Abdelazer - The Moor's Revenge

Henry PURCELL arr. Jackson

Notes - The original:

Purcell wrote these pieces of incidental music for Aphra Behn's 1677 play "Abdelazer - The Moor's Revenge". It is a compelling tale:

"The old King of Spain, having conquered Fez and killed the Moorish monarch, has taken the orphaned prince Abdelazer under his protection and in time made him General. Abdelazer, though always courageous, has the desire of revenge always uppermost, and to gain influence, rather than from any love, he becomes the Queen's paramour. She, being a lustful and wicked woman, joins with the Moor in poisoning her husband. 'Tis now that dead time of night, when Murders are hid beneath the horrid veil of Darkness. They declaim, "On me this music lost? - This sound on me that hates all softness?"  

The old King being dead, his younger son, Philip, newly returned victor from war, leaving his army at some distance, rushes in mad with rage and publicly accuses his mother of adultery with Abdelazer. She is greatly incensed, but Cardinal Mendoso, as protector of the King, promptly banishes her gallant. The new King Ferdinand, however, to please Florella, Abdelazer's wife, whom he loves, revokes the banishment.  

Abdelazer, in revenge, next orders his native officer Osmin to kill Philip and the Cardinal. They escape by night disguised as monks, whilst Abdelazer alarms the castle with cries of "Treason" and tells the King that Philip and the Cardinal are plotting to murder him. Ferdinand orders Abdelazer to follow them, intending to pay an amorous visit to Florella during her husband's absence. Abdelazer, fully aware of this plan, out of pride and mischief furnishes Florella with a dagger, bidding her stab the King if he persists in his suit. Elvira, the Queen Mother's confidante, watches the king enter Florella's apartment and conveys the news to her Mistress who, with dissembled reluctance, informs Alonzo, the Moor's brother-in-law. Florella resists the King's solicitations and produces a dagger, threatening to stab herself. At this juncture the Queen rushes in and, pretending to think that Florella was about to attempt the King's life, kills her. Her motive for this deed is, in reality, jealousy.  

Whilst the King falls weeping at his dead mistress's feet, Abdelazer enters, and in the ensuing fight, Ferdinand is slain. Philip is then proclaimed King, but Abdelazer, announcing that Philip is in fact illegitimate, an avowal backed by the Queen, declares himself Protector of Spain. Alonzo flees to Philip's camp with the tidings and a battle between the two parties follows, and although the Moors are at first beaten back they now gain advantage and Philip is captured.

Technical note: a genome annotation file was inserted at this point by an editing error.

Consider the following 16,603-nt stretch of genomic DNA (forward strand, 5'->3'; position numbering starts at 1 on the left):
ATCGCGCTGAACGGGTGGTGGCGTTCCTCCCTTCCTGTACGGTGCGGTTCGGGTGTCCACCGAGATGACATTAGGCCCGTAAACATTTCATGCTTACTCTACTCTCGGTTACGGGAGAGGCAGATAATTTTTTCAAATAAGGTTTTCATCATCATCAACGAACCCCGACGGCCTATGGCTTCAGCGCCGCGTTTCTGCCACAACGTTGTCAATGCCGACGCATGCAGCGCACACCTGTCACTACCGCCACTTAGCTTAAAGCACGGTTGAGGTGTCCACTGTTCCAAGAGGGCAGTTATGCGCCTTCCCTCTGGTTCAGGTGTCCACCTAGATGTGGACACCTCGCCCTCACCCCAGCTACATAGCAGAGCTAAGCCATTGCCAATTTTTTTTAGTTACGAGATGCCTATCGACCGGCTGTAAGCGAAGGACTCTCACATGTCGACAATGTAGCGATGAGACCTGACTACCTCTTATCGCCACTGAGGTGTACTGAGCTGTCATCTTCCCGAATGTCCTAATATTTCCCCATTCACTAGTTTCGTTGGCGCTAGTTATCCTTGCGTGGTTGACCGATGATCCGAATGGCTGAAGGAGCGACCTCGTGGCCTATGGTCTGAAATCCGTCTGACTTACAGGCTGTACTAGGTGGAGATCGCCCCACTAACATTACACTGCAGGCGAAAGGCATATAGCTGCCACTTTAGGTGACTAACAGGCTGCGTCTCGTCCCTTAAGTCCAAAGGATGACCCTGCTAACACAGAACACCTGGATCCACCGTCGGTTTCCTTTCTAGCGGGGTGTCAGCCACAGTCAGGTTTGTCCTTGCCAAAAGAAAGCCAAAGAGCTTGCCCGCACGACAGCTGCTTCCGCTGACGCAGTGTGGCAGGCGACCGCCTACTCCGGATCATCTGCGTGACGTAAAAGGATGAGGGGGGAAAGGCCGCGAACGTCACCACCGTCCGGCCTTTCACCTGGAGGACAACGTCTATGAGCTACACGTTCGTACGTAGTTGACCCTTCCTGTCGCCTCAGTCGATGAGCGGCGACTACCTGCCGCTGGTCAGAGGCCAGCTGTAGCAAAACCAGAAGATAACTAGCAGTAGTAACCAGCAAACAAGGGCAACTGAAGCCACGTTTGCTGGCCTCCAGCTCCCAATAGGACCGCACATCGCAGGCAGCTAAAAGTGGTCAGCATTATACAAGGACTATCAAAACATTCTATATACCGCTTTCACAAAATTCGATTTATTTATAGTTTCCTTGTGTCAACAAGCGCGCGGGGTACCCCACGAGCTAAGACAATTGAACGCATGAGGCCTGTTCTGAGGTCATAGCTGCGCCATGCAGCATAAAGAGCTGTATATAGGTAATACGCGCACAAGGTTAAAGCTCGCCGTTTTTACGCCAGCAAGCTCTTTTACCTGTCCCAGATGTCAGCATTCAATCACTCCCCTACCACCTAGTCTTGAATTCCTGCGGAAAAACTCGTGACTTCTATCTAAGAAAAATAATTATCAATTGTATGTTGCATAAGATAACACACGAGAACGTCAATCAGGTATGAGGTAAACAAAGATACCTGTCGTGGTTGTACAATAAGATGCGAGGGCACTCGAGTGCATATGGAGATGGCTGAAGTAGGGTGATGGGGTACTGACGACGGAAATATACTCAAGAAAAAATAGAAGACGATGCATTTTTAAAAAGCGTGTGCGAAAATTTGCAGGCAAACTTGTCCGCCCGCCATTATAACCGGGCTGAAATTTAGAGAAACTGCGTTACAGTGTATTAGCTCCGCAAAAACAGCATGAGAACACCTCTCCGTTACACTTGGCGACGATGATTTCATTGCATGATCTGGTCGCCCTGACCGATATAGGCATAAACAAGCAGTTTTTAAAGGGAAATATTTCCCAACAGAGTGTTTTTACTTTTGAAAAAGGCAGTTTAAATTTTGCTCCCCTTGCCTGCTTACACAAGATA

At a general assembly of the nobles the Queen relates a false tale of Philip's illegitimacy and asserts that Cardinal Mendozo is his father. He is arrested as a traitor. Abdelazer now brings forward the Infanta Leonora and proclaims her Queen of Spain. He next disposes of the Queen Mother by bidding Roderigo, a creature of his own, assassinate her forthwith. Roderigo, disguised as a friar, stabs her, upon which Abdelazer rushes in and cuts him down. He next openly declares his love for Leonora and is about to ravish her when Osmin, his officer, enters to inform him that Alonzo, Leonora's fiancé, has resisted arrest but is at last secured. Abdelazer, enraged at the interruption, wounds Osmin in the arm. Leonora pities the blow; and the Moorish soldier, deeply hurt at the insult, resolves to betray his master. He accordingly goes to prison where Philip, the Cardinal and Alonzo are confined, and sets them free. When Abdelazer enters he finds himself entrapped. He glories, however, in his crimes, and as they set on him, kills Osmin, himself falling dead in the melee. The Cardinal is forgiven, Leonora and Alonzo are united, whilst Philip ascends the throne."  

 This arrangement - some performance notes: 

These orchestrations of Purcell's original suite for string quartet emphasise the extravagant melodrama of both music and play. Performances of the suite can be enlivened still further by reciting the text between musical numbers.

Although the pieces sound best when played on the instruments given, they work well with smaller forces, in fact, the whole suite can be played perfectly successfully by flute, 2 clarinets, violin and ‘cello.  Other combinations are also possible, for instance; 2 flutes (one playing the oboe part), one clarinet, violin, viola and ‘cello.  Brass, percussion, bassoon and double bass, whilst adding enormously to the dramatic impact of these pieces, never have an essential structural role in the music.

Oboe and viola are involved structurally, but their parts are covered in the score by clarinets and the instruction “Play only if no viola/oboe” is given for bars where they would be missed.

There are other nuances: Phrases marked "SOLO" should be played by single players to refine the orchestral texture.

In keeping with baroque convention, trills should start on the upper note. If there are several players on one part on the woodwind or brass, only one player should execute trills.

Whatever size or shape of orchestra you are using, I hope you enjoy bringing Purcell’s delightful pieces to life in new and surprising ways.

Andy Jackson